Coun Hannah Kitching, of the Penistone West ward, is leader of Barnsley Liberal Democrats and criticised the government’s failure to alter its stance on planning applications during the coronavirus pandemic.
Having previously spoken out against plans to build 460 new homes on Wellhouse Lane in her patch, Coun Kitching says she does not see why standard timescales need to be adhered to during this period of uncertainty.
The site, by Halifax Road and Wellhouse Lane, was earmarked for housing by the council in its local plan - which sets out development sites up to 2033 - but has faced opposition from residents who claim a development of this size is unsuitable for the area.
If approved, the Barratt and David Wilson Homes development would increase the size of Penistone by ten per cent, according to objectors.
Although plans were submitted before lockdown came into place, the situation has made it hard for some elderly residents to scrutinise the plans, according to Coun Kitching.
Under normal circumstances, residents would be able to hold public meetings and consult their neighbours face-to-face, which has been made difficult due to restrictions.
“The government has insisted that local authorities stick to the timescale of a 21 day period of consultation,” Coun Kitching said. “There’s no reason why planning can’t be suspended during this period of crisis, and there’s no excuse for a ‘normal’ planning process at this time.
“People are upset that the process is allowed to continue, and some developers are taking advantage while the public and local authorities are distracted.
“There are lots of questions surrounding the timing of these plans - if it does get to the council’s planning board, the board is currently reduced.
“My real gripe is with the government - it would be reasonable to relax planning guidelines and arbitrary targets. We are entering a different world, and there needs to be some flexibility.
“I’m not against development, but there are objections to a development of this size in this location.”
Barratt Homes say they have have followed the law and have ensured they stuck to ‘formal procedure’ when submitting the application, as well as adhering to its public consultation duty.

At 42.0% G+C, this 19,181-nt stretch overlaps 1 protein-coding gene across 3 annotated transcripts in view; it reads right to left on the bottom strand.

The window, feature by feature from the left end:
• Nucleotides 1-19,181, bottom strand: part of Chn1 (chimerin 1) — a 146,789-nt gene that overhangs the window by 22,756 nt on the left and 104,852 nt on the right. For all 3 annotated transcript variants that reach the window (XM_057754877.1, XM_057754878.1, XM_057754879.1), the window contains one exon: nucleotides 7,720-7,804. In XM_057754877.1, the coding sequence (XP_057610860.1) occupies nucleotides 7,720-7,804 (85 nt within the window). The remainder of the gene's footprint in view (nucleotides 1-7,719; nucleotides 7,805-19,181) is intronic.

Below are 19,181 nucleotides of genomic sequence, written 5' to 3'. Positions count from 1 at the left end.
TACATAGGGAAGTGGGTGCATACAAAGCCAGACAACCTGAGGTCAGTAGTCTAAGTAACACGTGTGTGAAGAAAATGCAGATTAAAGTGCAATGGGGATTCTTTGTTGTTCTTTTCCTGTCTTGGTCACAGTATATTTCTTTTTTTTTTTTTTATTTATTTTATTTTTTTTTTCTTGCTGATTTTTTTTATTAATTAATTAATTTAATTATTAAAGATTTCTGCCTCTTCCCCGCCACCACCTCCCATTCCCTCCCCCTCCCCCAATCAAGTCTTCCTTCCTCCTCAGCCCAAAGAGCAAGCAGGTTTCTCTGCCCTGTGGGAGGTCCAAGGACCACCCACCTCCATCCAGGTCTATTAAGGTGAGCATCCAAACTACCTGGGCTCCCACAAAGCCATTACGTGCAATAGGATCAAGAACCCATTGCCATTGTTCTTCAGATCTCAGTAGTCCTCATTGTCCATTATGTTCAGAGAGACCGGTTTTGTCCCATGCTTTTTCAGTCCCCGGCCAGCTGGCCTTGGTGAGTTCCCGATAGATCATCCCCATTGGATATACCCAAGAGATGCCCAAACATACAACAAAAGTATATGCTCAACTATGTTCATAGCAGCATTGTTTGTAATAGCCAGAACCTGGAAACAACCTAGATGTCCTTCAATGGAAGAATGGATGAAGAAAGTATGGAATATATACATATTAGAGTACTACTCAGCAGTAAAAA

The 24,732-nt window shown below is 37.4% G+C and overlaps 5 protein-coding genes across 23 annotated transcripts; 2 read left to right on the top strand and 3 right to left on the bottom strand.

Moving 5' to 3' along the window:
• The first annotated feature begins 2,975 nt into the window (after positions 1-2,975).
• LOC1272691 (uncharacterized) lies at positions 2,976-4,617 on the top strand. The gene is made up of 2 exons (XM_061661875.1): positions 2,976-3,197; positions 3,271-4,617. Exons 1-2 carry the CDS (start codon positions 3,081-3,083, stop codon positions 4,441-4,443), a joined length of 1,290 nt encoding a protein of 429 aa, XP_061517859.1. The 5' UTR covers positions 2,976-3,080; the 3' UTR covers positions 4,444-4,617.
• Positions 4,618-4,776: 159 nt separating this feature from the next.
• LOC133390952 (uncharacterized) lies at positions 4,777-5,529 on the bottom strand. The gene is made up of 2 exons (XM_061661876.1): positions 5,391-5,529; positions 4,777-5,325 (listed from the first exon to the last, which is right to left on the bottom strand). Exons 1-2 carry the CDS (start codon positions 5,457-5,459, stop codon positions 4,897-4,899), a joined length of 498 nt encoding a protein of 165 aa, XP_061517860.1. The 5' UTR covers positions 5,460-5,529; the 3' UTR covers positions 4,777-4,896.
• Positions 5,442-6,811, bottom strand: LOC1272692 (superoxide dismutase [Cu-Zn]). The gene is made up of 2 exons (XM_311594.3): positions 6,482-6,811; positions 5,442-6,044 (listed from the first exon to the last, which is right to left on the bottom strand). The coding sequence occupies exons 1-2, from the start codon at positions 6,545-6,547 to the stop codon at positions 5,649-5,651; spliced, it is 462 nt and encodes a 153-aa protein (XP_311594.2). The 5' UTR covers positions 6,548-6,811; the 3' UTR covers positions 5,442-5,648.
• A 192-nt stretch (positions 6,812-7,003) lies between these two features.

A spokesman said: “We strongly object to the accusations of taking advantage of reduced capacity within the council.
“We have completed significant consultation to date and in submitting our planning application we have strictly followed national and local guidance.
“On January 23 we held a public consultation at St John’s Community Centre in Penistone to ensure a clear and open dialogue with local residents.
“After this, we took time to reflect upon the feedback provided and made amendments to our scheme where possible.
“We formally submitted the planning application on February 24, four weeks prior to the government lockdown and the period for formal consultation started.
“The government has made it clear that the planning system should operate as normally as possible to encourage much-needed housing delivery across the UK.
“Barnsley Council is rightly taking steps to progress the application as swiftly as possible on a site that has been allocated for housing in a formally adopted local plan for over 12 months.
“We remain committed to continuing dialogue with local councillors, residents and other stakeholders on this application. Once all consultation comments are received we will digest them and make amendments to our scheme where appropriate to address concerns.”
Coun Tim Cheetham, cabinet spokesman for regeneration and culture at Barnsley Council, revealed more than 200 letters were issued to nearby residents to help them access the plan’s information.
He added: “We can confirm the council received a planning application for residential development at land off Halifax Road in Penistone and that this application validated on April 9.
“Regulations require planning authorities to publicise applications through notices in the area, consultation letters and press adverts which should be proportionate to the scale of the application.
“Following government advice to provide the best possible service in these difficult times, 206 letters were distributed to residents, eight site notices were put up in the area and adverts were included in the local press which meets recommended guidelines.
“The purpose of this is to advertise that the application has been received and seek comments from residents. Anyone can comment on a planning application consultation, not just those residents who have received a letter.”